Mná100 celebrates the diverse contributions of the women of Irland during the revolutionary period documented with a new online resource.

A government program, part of Ireland's Decade of Centenaries, Mná100 (meaning Women100) is a commemorative program to document women in our history, particularly their contribution during the Irish Revolutionary period, 1912-1923.  How better to honor your Irish ancestors this International Women's Day than exploring their history through the last 100 years. 

Mná100's objective is to highlight the experiences and influence of the women who lived during this period of immense change.  Some are well known and have contributed significantly to Irish political life and public service. The voices of others have never before been heard or have long since been forgotten.

New research, scholarship and archival discoveries have enhanced our understanding.  Mná100 showcases new collaborative initiatives that shine a light on women’s participation in political, military, professional, and domestic roles, including stories and material previously not accessible to the public or widely known.

Ahead of International Women’s Day, Minister for Tourism, Culture, Arts, Gaeltacht, Sport and Media, Catherine Martin, encourages engagement with the Mná 100 online resource and has outlined commemorative plans for the year ahead.

Martin said, “Mná100 has gone from strength to strength these past few months and I encourage everyone to engage with this valuable resource as we continue our Decade of Centenaries Programme."

She added “This online platform brings a range of women to the fore with unique yet universal stories. This International Women’s Day, I encourage everyone to use this resource to learn more about women from our shared past whose stories will resonate and inspire."

Also this month, Europeana will feature an article about Mná100 on their website.  Europeana is Europe’s platform for digital cultural heritage.  This platform gives easy access to a range of cultural heritage for education, research, creation and recreation.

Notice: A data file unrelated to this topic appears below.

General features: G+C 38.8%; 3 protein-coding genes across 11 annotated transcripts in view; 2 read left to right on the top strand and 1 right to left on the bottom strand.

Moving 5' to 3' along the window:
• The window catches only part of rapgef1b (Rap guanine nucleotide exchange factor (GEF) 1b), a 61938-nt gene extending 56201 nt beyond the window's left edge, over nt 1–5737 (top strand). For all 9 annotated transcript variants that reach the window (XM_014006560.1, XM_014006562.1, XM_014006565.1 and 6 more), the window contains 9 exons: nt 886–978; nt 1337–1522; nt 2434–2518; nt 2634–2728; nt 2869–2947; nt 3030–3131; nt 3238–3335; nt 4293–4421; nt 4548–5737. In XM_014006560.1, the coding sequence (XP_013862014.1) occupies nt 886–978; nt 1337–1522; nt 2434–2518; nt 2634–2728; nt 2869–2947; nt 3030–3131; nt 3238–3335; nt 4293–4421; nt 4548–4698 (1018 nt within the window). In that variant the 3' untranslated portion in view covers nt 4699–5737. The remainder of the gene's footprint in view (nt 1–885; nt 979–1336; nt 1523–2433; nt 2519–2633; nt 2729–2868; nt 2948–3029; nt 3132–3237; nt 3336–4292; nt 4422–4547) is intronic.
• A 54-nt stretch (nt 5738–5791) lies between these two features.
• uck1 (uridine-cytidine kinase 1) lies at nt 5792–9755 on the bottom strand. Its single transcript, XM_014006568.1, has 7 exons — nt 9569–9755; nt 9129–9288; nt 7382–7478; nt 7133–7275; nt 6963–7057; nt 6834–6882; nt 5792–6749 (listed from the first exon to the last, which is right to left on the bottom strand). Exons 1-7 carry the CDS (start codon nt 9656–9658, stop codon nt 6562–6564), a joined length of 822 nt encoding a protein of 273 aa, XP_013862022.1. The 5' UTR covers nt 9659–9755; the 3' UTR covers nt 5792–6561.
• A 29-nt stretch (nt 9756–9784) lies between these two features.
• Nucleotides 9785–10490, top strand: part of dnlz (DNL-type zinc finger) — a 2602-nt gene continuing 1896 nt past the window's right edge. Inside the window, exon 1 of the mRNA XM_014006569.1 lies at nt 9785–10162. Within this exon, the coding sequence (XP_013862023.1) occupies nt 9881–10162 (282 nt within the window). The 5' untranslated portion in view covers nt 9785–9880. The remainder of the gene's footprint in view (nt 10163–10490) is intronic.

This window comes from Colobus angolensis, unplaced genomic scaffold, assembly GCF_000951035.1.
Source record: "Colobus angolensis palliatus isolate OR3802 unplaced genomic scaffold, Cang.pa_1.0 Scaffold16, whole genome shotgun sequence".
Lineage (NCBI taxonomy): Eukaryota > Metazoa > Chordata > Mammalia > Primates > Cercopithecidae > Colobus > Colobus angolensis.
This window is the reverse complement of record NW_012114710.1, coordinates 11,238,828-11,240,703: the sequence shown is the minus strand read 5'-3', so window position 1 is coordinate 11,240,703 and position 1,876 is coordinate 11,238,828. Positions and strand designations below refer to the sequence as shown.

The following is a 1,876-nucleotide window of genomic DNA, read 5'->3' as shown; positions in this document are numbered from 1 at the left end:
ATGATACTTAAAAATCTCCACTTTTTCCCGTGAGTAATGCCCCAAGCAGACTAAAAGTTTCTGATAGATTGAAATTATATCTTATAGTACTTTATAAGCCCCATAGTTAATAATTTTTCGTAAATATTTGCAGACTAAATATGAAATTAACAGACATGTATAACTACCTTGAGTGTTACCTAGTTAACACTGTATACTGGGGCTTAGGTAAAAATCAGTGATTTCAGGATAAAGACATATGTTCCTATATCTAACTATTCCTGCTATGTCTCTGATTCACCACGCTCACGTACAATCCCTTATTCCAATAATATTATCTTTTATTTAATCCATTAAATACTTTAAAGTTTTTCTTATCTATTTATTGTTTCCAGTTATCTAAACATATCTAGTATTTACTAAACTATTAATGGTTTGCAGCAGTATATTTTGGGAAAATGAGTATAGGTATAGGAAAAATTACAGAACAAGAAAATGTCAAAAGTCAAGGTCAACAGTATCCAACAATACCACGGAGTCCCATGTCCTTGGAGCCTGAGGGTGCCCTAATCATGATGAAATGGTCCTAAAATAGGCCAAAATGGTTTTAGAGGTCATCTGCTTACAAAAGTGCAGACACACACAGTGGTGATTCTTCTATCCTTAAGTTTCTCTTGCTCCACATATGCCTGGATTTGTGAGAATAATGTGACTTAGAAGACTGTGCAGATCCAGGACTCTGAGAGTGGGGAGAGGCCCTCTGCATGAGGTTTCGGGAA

Marijke Everts, who coordinates Europeana’s Women's History Month campaign, said: 

"Each year, Europeana marks Women’s History Month by sharing collections, projects and stories which celebrate women’s achievements throughout history and today. In doing so, we aim to reflect the diversity of Europe. Our article highlights the important role of Mná100 in bringing the stories of Irish women's history to the forefront.”

Visit to find out more this International Women's Day.

What's on!

Tour of Dublin's Mansion House

On 13 March 1922, Cumann na Saoirse had its inaugural meeting, formed of those whose supported the establishment of the Irish Free State. The meeting in the Mansion House was presided over by Jennie Wyse Power. Ali Morris will share her expertise and new insights on the contribution of Jennie Wyse Power by taking us on a walk through the historic Mansion House one hundred years on. This will be shared on Mná and St Patrick’s Festival TV. 

Cork's "Ordinary People"

In April, Mná 100, in partnership with Cork City Council and library services, will host a public conversation in Cork City Library, Grand Parade, to examine how ‘ordinary people’ recalled events. The event will be hosted by Mná 100 on the 100th anniversary of the ‘Cork Manifesto’ which issued on 6th April 1922.  It will have a special focus on first-hand accounts of those days in Cork from the papers of Lil Conlon, author of Cumann na mBan and the Women of Ireland, (1969) housed in Cork Public Museum. This event will also be live-streamed and will encourage active audience participation.

Mná 100 Centenary Podcast

The fourth episode of the Mná 100 Centenary Podcast Seeking Peace examines those Peace Delegations of May and June 1922 which were led by women, including Kathleen Clarke and Maud Gonne MacBride. Speakers will discuss the influence of the women involved in these peace-seeking initiatives as well as their own experiences of leadership and peacebuilding.  

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